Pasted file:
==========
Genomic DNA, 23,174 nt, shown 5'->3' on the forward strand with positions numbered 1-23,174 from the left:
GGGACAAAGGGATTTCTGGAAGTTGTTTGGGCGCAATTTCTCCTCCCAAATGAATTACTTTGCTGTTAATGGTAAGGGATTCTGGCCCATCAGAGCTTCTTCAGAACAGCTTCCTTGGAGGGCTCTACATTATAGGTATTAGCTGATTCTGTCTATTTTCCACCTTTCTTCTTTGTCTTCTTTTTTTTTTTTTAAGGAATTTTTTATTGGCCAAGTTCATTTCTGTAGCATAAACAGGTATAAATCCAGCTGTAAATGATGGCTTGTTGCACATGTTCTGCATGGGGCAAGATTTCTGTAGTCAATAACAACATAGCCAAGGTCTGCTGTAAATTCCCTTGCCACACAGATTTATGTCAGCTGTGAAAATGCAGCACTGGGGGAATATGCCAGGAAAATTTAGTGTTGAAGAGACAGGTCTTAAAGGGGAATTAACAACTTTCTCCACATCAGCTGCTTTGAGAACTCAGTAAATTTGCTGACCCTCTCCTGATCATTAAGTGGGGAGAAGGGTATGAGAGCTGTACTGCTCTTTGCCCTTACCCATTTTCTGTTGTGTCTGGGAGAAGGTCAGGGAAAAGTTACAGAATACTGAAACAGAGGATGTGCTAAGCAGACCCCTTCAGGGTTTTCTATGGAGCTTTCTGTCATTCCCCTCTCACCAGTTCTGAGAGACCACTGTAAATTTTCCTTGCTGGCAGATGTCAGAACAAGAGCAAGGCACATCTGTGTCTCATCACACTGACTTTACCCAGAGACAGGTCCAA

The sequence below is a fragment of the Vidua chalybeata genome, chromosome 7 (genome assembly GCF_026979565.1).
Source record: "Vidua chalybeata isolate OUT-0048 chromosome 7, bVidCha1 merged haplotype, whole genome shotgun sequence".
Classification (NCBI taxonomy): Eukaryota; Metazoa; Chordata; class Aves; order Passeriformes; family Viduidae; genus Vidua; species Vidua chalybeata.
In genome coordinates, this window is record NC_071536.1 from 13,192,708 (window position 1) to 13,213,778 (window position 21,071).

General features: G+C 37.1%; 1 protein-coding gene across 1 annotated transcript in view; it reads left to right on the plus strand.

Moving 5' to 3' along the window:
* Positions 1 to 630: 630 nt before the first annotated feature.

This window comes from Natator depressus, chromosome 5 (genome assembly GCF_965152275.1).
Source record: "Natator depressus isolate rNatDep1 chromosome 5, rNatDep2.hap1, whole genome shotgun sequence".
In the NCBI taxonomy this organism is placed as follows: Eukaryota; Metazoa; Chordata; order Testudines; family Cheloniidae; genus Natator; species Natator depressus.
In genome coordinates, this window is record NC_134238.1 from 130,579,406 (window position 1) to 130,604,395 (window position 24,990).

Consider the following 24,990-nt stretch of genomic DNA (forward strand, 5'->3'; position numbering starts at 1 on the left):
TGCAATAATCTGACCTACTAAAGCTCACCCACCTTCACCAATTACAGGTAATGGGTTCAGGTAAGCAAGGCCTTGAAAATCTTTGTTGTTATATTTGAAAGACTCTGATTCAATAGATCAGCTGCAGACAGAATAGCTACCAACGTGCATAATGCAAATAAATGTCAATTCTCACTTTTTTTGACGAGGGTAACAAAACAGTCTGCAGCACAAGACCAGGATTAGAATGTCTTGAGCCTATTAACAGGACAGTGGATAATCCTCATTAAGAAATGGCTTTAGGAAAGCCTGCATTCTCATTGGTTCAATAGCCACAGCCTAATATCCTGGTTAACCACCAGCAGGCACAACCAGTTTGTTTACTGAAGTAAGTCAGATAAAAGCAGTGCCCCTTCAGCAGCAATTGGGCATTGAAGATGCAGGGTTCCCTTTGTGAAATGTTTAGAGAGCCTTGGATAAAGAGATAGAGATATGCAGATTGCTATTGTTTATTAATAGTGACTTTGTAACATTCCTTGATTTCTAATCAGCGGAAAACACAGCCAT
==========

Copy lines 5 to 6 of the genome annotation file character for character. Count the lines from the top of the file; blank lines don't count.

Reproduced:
Classification (NCBI taxonomy): Eukaryota; Metazoa; Chordata; class Aves; order Passeriformes; family Viduidae; genus Vidua; species Vidua chalybeata.
In genome coordinates, this window is record NC_071536.1 from 13,192,708 (window position 1) to 13,213,778 (window position 21,071).